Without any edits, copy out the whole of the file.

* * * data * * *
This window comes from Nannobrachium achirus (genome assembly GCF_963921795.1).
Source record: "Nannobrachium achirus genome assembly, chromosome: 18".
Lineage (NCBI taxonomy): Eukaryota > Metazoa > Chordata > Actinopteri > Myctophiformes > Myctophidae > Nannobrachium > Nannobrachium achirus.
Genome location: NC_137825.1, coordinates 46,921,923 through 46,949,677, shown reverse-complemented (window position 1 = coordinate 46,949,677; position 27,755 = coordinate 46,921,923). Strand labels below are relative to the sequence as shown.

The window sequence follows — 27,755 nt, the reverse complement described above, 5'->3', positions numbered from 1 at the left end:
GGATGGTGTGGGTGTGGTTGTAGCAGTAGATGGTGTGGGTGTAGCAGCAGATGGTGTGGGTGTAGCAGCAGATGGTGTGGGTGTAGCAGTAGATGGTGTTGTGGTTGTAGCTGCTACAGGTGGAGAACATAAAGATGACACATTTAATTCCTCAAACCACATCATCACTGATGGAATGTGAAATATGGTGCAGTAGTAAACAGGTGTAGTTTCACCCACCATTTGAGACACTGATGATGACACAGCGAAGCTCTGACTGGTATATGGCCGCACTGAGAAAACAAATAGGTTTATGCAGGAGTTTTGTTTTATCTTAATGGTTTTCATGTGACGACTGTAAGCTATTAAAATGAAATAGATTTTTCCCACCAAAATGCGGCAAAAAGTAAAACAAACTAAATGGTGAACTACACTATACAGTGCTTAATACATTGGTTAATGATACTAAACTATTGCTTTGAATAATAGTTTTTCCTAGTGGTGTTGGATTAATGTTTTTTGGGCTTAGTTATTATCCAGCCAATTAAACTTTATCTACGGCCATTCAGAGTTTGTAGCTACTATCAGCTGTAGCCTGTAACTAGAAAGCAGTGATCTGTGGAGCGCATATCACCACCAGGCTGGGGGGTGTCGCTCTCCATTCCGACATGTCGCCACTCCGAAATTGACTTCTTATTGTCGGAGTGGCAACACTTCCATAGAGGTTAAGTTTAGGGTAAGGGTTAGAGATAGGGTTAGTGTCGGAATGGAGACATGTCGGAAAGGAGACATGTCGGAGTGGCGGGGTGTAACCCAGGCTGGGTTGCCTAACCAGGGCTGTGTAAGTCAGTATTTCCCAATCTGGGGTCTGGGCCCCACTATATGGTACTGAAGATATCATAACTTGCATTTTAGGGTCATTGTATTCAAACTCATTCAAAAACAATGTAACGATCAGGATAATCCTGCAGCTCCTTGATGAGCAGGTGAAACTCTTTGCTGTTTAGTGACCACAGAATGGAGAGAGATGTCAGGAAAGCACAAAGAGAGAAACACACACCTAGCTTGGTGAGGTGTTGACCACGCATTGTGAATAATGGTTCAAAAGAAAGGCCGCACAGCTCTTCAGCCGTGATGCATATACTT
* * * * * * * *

This window comes from Nannobrachium achirus (genome assembly GCF_963921795.1).
Source record: "Nannobrachium achirus genome assembly, chromosome: 18".
Lineage (NCBI taxonomy): Eukaryota > Metazoa > Chordata > Actinopteri > Myctophiformes > Myctophidae > Nannobrachium > Nannobrachium achirus.
Genome location: NC_137825.1, coordinates 46,921,923 through 46,949,677, shown reverse-complemented (window position 1 = coordinate 46,949,677; position 27,755 = coordinate 46,921,923). Strand labels below are relative to the sequence as shown.

The window sequence follows — 27,755 nt, the reverse complement described above, 5'->3', positions numbered from 1 at the left end:
GGATGGTGTGGGTGTGGTTGTAGCAGTAGATGGTGTGGGTGTAGCAGCAGATGGTGTGGGTGTAGCAGCAGATGGTGTGGGTGTAGCAGTAGATGGTGTTGTGGTTGTAGCTGCTACAGGTGGAGAACATAAAGATGACACATTTAATTCCTCAAACCACATCATCACTGATGGAATGTGAAATATGGTGCAGTAGTAAACAGGTGTAGTTTCACCCACCATTTGAGACACTGATGATGACACAGCGAAGCTCTGACTGGTATATGGCCGCACTGAGAAAACAAATAGGTTTATGCAGGAGTTTTGTTTTATCTTAATGGTTTTCATGTGACGACTGTAAGCTATTAAAATGAAATAGATTTTTCCCACCAAAATGCGGCAAAAAGTAAAACAAACTAAATGGTGAACTACACTATACAGTGCTTAATACATTGGTTAATGATACTAAACTATTGCTTTGAATAATAGTTTTTCCTAGTGGTGTTGGATTAATGTTTTTTGGGCTTAGTTATTATCCAGCCAATTAAACTTTATCTACGGCCATTCAGAGTTTGTAGCTACTATCAGCTGTAGCCTGTAACTAGAAAGCAGTGATCTGTGGAGCGCATATCACCACCAGGCTGGGGGGTGTCGCTCTCCATTCCGACATGTCGCCACTCCGAAATTGACTTCTTATTGTCGGAGTGGCAACACTTCCATAGAGGTTAAGTTTAGGGTAAGGGTTAGAGATAGGGTTAGTGTCGGAATGGAGACATGTCGGAAAGGAGACATGTCGGAGTGGCGGGGTGTAACCCAGGCTGGGTTGCCTAACCAGGGCTGTGTAAGTCAGTATTTCCCAATCTGGGGTCTGGGCCCCACTATATGGTACTGAAGATATCATAACTTGCATTTTAGGGTCATTGTATTCAAACTCATTCAAAAACAATGTAACGATCAGGATAATCCTGCAGCTCCTTGATGAGCAGGTGAAACTCTTTGCTGTTTAGTGACCACAGAATGGAGAGAGATGTCAGGAAAGCACAAAGAGAGAAACACACACCTAGCTTGGTGAGGTGTTGACCACGCATTGTGAATAATGGTTCAAAAGAAAGGCCGCACAGCTCTTCAGCCGTGATGCATATACTT